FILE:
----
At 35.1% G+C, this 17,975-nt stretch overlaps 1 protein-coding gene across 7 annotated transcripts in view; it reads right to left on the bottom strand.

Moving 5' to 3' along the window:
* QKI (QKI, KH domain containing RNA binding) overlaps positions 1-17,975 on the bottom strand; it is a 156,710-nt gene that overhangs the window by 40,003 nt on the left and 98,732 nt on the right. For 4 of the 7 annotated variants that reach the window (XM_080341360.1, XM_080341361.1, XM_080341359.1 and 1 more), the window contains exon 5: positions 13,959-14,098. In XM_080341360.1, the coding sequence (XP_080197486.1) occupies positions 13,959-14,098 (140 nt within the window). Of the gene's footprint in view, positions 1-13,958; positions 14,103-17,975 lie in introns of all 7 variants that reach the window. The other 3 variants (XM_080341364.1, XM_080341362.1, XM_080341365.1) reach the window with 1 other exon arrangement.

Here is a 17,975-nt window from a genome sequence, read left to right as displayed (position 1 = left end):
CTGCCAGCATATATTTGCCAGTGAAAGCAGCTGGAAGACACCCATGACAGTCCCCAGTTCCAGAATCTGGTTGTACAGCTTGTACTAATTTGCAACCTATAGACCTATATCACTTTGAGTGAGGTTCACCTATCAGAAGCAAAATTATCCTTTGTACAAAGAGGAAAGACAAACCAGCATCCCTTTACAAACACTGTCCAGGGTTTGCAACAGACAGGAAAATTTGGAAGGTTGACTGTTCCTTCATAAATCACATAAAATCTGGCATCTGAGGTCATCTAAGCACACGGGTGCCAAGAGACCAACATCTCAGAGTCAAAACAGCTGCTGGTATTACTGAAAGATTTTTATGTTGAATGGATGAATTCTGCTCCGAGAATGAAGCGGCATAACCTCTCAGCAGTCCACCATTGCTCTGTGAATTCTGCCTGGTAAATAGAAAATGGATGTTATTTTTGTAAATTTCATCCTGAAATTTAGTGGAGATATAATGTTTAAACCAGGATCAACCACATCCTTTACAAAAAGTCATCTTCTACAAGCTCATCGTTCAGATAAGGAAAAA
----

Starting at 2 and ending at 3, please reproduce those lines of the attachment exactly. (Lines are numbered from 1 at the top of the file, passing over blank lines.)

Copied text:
Moving 5' to 3' along the window:
* QKI (QKI, KH domain containing RNA binding) overlaps positions 1-17,975 on the bottom strand; it is a 156,710-nt gene that overhangs the window by 40,003 nt on the left and 98,732 nt on the right. For 4 of the 7 annotated variants that reach the window (XM_080341360.1, XM_080341361.1, XM_080341359.1 and 1 more), the window contains exon 5: positions 13,959-14,098. In XM_080341360.1, the coding sequence (XP_080197486.1) occupies positions 13,959-14,098 (140 nt within the window). Of the gene's footprint in view, positions 1-13,958; positions 14,103-17,975 lie in introns of all 7 variants that reach the window. The other 3 variants (XM_080341364.1, XM_080341362.1, XM_080341365.1) reach the window with 1 other exon arrangement.